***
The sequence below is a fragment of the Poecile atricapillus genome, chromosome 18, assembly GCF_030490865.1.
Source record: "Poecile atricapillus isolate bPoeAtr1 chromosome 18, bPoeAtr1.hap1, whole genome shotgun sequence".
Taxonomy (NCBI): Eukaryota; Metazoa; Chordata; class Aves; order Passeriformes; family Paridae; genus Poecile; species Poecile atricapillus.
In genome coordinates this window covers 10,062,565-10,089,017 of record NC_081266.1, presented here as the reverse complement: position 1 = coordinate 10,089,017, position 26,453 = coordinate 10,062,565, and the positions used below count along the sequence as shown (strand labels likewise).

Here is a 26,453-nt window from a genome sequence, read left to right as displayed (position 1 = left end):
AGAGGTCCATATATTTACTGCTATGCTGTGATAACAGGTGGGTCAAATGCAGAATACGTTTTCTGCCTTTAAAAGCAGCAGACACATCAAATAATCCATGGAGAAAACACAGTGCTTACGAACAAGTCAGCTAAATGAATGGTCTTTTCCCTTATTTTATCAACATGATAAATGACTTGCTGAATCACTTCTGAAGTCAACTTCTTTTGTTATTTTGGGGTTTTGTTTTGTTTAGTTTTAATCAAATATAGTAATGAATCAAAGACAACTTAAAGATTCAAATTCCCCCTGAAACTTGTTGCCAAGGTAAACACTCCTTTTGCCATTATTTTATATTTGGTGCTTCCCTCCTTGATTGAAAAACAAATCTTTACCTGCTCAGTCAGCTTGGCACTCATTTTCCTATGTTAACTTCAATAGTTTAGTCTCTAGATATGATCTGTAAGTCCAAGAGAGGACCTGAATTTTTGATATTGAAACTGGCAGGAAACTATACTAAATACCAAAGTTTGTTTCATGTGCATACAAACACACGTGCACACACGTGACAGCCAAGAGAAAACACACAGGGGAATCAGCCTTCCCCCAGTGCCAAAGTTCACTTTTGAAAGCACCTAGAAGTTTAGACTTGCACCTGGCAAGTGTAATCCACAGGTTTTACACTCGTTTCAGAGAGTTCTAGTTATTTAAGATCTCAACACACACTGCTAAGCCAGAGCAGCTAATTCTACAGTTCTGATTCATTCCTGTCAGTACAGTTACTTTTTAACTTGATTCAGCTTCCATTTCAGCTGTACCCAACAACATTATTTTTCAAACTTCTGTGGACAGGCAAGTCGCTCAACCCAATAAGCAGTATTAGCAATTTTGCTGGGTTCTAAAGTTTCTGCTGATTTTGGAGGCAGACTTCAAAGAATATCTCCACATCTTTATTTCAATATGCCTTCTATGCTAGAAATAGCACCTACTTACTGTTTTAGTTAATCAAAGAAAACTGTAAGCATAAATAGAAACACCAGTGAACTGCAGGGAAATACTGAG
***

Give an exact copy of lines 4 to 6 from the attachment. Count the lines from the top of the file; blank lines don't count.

In genome coordinates this window covers 10,062,565-10,089,017 of record NC_081266.1, presented here as the reverse complement: position 1 = coordinate 10,089,017, position 26,453 = coordinate 10,062,565, and the positions used below count along the sequence as shown (strand labels likewise).

Here is a 26,453-nt window from a genome sequence, read left to right as displayed (position 1 = left end):
AGAGGTCCATATATTTACTGCTATGCTGTGATAACAGGTGGGTCAAATGCAGAATACGTTTTCTGCCTTTAAAAGCAGCAGACACATCAAATAATCCATGGAGAAAACACAGTGCTTACGAACAAGTCAGCTAAATGAATGGTCTTTTCCCTTATTTTATCAACATGATAAATGACTTGCTGAATCACTTCTGAAGTCAACTTCTTTTGTTATTTTGGGGTTTTGTTTTGTTTAGTTTTAATCAAATATAGTAATGAATCAAAGACAACTTAAAGATTCAAATTCCCCCTGAAACTTGTTGCCAAGGTAAACACTCCTTTTGCCATTATTTTATATTTGGTGCTTCCCTCCTTGATTGAAAAACAAATCTTTACCTGCTCAGTCAGCTTGGCACTCATTTTCCTATGTTAACTTCAATAGTTTAGTCTCTAGATATGATCTGTAAGTCCAAGAGAGGACCTGAATTTTTGATATTGAAACTGGCAGGAAACTATACTAAATACCAAAGTTTGTTTCATGTGCATACAAACACACGTGCACACACGTGACAGCCAAGAGAAAACACACAGGGGAATCAGCCTTCCCCCAGTGCCAAAGTTCACTTTTGAAAGCACCTAGAAGTTTAGACTTGCACCTGGCAAGTGTAATCCACAGGTTTTACACTCGTTTCAGAGAGTTCTAGTTATTTAAGATCTCAACACACACTGCTAAGCCAGAGCAGCTAATTCTACAGTTCTGATTCATTCCTGTCAGTACAGTTACTTTTTAACTTGATTCAGCTTCCATTTCAGCTGTACCCAACAACATTATTTTTCAAACTTCTGTGGACAGGCAAGTCGCTCAACCCAATAAGCAGTATTAGCAATTTTGCTGGGTTCTAAAGTTTCTGCTGATTTTGGAGGCAGACTTCAAAGAATATCTCCACATCTTTATTTCAATATGCCTTCTATGCTAGAAATAGCACCTACTTACTGTTTTAGTTAATCAAAGAAAACTGTAAGCATAAATAGAAACACCAGTGAACTGCAGGGAAATACTGAG